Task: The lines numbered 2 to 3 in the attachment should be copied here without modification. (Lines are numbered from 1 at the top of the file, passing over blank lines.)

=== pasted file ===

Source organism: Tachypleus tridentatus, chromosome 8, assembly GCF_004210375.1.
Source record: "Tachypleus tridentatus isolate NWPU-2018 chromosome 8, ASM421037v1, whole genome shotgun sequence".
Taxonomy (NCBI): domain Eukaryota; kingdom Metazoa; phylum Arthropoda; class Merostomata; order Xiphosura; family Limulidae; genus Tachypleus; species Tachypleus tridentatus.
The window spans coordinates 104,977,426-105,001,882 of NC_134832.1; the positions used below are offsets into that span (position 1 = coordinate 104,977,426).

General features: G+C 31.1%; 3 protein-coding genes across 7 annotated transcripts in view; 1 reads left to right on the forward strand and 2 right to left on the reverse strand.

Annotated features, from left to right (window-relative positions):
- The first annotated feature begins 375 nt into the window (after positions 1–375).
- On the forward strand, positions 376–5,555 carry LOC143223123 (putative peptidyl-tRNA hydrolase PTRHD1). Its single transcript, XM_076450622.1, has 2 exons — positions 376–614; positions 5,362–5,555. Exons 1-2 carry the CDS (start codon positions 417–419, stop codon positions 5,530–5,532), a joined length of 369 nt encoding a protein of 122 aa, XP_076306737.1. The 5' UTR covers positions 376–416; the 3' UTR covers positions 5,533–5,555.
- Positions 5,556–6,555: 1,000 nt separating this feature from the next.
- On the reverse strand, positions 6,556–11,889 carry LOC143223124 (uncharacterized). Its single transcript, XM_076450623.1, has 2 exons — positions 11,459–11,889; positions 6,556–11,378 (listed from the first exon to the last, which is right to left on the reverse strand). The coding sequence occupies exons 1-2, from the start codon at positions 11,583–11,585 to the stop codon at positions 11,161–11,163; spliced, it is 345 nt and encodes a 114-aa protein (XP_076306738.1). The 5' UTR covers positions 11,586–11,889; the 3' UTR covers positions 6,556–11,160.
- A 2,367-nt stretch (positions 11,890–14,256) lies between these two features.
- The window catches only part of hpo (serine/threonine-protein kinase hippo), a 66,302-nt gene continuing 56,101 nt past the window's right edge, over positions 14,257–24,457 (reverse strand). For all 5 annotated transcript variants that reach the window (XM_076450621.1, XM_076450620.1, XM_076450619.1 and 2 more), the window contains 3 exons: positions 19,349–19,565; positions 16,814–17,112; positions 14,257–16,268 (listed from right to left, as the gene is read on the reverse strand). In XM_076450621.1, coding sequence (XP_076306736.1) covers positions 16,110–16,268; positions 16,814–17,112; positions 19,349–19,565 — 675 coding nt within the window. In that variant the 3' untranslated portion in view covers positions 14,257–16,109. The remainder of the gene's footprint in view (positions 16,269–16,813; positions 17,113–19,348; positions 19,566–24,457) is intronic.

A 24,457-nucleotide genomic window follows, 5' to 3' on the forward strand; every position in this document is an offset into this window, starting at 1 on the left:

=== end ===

Source record: "Tachypleus tridentatus isolate NWPU-2018 chromosome 8, ASM421037v1, whole genome shotgun sequence".
Taxonomy (NCBI): domain Eukaryota; kingdom Metazoa; phylum Arthropoda; class Merostomata; order Xiphosura; family Limulidae; genus Tachypleus; species Tachypleus tridentatus.